Sundaram Tagore, of New York, London, and Singapore, sold work by Hiroshi Senju for $385,000, while New York’s Miles McEnery Gallery sold a painting by Wolf Kahn for $150,000. Kasmin, also of New York, reported sales between $20,000 to $200,000, including a drawing by Henri Matisse, a multimedia work by Diana Al-Hadid, and paintings by vanessa german, Theodora Allen, and Lyn Liu.

Timothy Yarger Fine Art | Yarger Projects (New York and Los Angeles) sold a light sculpture by Mads Christensen for $175,000, while Catharine Clark Gallery (San Francisco) sold a textile piece by Marie Watt for $135,000. Seoul’s Gana Art moved a work by Chiharu Shiota for $121,000, while Hagkojae (also of Seoul) sold a wood sculpture by Yun Suknam for $100,000. Noteworthy sales at Berlin’s Galerie Judin included a painting by Cornelia Schleime for $100,000, while St. Louis-based William Shearburn Gallery sold a vessel by Toshiko Takaezu for $100,000.

fairgoers look at art at Navy Pier during Expo Chicago April 2024

Installation view of Expo Chicago at Navy Pier on April 11. Image courtesy Expo Chicago.

Some exhibitors reported sold-out booths, such as Miami’s Spinello Projects, which placed all of its paintings by Nereida Garcia-Ferraz at prices from $5,000 to $22,000. The Hole, of New York and Los Angeles, sold out of its solo presentation of work by Joseph Parra, each priced at $12,000. Chicago’s Monique Meloche sold all of its works by School of the Art Institute graduate Luke Agada. “Happy to report another successful Expo with great private and public sales and many curators and institutional groups visiting our booth and gallery,” Meloche said in a statement. Make Room (Los Angeles) said it sold out its booth of paintings by Cathleen Clarke, priced from $4,500 to $13,000.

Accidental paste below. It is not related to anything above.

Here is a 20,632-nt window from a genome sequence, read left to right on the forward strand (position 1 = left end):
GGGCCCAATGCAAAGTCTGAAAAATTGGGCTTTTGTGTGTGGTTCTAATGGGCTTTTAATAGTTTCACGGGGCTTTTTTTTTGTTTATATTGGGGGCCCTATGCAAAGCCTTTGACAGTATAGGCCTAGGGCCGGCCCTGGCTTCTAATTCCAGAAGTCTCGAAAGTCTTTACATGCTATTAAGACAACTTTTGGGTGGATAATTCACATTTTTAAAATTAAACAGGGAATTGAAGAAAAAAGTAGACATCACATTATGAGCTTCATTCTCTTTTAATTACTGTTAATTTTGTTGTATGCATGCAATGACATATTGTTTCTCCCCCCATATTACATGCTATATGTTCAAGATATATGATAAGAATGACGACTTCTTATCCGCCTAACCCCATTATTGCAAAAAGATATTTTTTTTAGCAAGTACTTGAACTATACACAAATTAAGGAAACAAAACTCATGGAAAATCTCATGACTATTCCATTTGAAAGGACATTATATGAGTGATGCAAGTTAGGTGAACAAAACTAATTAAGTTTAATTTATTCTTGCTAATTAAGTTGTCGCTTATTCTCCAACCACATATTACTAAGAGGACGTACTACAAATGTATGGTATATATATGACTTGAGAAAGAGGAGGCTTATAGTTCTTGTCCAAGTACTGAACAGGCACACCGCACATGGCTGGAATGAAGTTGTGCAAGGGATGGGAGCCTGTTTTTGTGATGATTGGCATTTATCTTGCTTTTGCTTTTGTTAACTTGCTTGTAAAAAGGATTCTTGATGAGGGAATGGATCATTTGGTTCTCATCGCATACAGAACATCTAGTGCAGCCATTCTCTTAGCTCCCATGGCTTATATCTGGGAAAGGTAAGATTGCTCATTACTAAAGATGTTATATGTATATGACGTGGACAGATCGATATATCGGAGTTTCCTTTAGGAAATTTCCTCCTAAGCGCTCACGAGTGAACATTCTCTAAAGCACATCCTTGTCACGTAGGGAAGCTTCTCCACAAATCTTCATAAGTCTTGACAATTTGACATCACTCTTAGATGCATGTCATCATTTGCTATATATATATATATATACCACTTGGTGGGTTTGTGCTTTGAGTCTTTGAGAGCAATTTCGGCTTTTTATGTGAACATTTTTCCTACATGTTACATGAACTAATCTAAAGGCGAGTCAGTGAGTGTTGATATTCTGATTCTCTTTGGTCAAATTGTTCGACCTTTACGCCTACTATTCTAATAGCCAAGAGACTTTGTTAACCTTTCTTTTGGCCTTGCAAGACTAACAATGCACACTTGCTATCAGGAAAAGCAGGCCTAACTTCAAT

Photography specialist Edwynn Houk, who’s been coming to Chicago for a fair since the 1980s (when he took part in the now-defunct Art Chicago), said, “I’ve enjoyed the growth of Expo, and this year I’ve especially appreciated the broader and more international vision of the fair.”

One of Houk’s noteworthy sales was a signed vintage Dorothea Lange photograph, Demonstration, San Francisco, dated 1933 and printed for an 1934 exhibition of her work at a gallery in Oakland, California, the first of her career.

Chicago institutions and dealers tend to do a good job of making their shows accessible to out-of-town visitors by staying open late, but this year, Karman and his team tapped Abby Pucker, the founder of the cultural agency Gertie, to coordinate and promote those extracurricular activities through Expo’s Art After Hours” initiative.

Gertie hosted special events in the lead-up to Expo to build word of mouth among locals, and launched a dedicated micro-site to help people plan their evenings. “For us, Art After Hours is as much about creating opportunities for people to see the neighborhoods and stumble into restaurants outside of the fair as much as it’s about seeing art,” Pucker said in an interview.

How did it all go? “I think a lot of us who organize events and have a vested interest in Chicago’s creative ecosystem being shown in as vibrant a light as possible were in lockstep,” Pucker said, “so that things didn’t overlap too much—just enough!”

Just enough. Those are wise words to remember during a wild art-fair week.